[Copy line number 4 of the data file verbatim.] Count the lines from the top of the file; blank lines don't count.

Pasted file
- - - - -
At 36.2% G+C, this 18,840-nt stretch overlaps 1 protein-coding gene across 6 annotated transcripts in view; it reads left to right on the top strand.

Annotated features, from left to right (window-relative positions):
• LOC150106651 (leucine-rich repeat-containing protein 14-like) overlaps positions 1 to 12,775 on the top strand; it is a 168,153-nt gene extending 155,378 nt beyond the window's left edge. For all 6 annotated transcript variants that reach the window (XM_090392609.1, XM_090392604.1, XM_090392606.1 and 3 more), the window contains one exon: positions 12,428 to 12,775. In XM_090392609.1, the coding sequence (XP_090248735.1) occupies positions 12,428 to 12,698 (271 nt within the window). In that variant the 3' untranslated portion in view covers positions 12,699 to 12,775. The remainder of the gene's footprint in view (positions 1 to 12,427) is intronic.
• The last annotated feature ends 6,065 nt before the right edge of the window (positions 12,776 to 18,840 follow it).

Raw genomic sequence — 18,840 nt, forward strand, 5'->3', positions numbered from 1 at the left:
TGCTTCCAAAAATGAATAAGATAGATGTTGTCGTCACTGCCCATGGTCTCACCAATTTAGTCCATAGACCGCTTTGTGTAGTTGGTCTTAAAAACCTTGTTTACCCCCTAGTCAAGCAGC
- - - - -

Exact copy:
• The last annotated feature ends 6,065 nt before the right edge of the window (positions 12,776 to 18,840 follow it).